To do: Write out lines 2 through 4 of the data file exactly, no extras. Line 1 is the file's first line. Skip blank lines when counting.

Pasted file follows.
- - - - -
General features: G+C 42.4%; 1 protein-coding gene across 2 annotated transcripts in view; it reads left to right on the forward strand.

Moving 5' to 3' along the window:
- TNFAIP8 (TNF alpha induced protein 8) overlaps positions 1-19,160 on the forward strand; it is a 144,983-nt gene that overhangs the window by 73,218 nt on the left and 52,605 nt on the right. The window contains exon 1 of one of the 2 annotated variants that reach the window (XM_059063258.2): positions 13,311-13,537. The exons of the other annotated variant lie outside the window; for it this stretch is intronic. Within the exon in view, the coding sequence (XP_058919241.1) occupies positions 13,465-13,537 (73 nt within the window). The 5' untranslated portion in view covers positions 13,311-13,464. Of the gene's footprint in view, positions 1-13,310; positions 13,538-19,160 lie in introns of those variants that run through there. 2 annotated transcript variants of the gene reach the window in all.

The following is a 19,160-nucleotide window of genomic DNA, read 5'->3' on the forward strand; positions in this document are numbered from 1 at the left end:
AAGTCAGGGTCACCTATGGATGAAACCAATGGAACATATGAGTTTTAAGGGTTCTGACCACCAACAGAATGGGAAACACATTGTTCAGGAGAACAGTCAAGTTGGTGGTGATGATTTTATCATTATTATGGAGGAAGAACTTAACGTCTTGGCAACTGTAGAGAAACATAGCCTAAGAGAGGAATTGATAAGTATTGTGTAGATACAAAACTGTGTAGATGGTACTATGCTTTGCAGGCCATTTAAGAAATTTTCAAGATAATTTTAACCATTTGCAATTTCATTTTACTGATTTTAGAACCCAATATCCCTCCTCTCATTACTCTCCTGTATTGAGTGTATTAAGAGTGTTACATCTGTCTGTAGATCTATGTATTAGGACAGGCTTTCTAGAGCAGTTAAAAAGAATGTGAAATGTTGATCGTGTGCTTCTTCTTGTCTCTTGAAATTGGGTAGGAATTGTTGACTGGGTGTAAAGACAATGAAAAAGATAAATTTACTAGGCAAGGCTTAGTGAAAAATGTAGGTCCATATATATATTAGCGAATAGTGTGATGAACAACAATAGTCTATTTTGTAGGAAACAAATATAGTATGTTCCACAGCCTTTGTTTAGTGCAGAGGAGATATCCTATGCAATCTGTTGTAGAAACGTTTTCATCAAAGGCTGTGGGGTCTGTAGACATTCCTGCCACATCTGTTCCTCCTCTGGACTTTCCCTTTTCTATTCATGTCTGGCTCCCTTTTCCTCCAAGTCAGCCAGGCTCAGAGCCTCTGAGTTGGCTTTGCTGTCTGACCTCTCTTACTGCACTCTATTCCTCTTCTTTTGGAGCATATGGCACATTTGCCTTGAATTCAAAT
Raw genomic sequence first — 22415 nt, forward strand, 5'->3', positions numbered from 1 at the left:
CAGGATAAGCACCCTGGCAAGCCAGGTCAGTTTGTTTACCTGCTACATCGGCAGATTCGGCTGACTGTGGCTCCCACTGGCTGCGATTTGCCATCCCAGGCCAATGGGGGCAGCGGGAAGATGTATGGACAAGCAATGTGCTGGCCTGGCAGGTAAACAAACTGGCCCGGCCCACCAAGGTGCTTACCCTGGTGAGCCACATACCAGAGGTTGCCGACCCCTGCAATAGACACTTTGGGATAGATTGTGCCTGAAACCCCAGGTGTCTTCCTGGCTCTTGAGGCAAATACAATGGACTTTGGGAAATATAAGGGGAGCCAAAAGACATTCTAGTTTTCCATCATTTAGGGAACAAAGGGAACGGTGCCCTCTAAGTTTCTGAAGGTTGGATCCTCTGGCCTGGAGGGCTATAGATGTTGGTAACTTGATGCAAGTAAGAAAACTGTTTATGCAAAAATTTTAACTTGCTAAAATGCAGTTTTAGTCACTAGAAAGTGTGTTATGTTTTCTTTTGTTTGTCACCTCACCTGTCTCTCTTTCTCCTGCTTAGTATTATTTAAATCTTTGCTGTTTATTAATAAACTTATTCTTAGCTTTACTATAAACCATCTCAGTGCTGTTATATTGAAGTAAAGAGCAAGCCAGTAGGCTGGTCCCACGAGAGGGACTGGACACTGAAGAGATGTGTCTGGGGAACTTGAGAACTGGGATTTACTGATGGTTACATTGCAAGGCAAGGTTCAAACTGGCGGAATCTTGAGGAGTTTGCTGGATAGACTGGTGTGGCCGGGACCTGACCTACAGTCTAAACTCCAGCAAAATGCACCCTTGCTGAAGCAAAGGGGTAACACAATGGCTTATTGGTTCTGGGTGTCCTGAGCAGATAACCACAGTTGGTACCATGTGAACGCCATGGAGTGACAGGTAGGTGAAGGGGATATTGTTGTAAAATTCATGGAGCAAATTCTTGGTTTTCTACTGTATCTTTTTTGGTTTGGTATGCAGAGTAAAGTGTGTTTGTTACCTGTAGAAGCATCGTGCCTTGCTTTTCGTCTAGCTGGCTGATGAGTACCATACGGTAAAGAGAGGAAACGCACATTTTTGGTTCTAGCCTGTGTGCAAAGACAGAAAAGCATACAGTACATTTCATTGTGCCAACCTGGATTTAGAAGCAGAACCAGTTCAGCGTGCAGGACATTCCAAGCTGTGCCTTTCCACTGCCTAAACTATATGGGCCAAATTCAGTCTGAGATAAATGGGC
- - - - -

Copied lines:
Moving 5' to 3' along the window:
- TNFAIP8 (TNF alpha induced protein 8) overlaps positions 1-19,160 on the forward strand; it is a 144,983-nt gene that overhangs the window by 73,218 nt on the left and 52,605 nt on the right. The window contains exon 1 of one of the 2 annotated variants that reach the window (XM_059063258.2): positions 13,311-13,537. The exons of the other annotated variant lie outside the window; for it this stretch is intronic. Within the exon in view, the coding sequence (XP_058919241.1) occupies positions 13,465-13,537 (73 nt within the window). The 5' untranslated portion in view covers positions 13,311-13,464. Of the gene's footprint in view, positions 1-13,310; positions 13,538-19,160 lie in introns of those variants that run through there. 2 annotated transcript variants of the gene reach the window in all.

The following is a 19,160-nucleotide window of genomic DNA, read 5'->3' on the forward strand; positions in this document are numbered from 1 at the left end: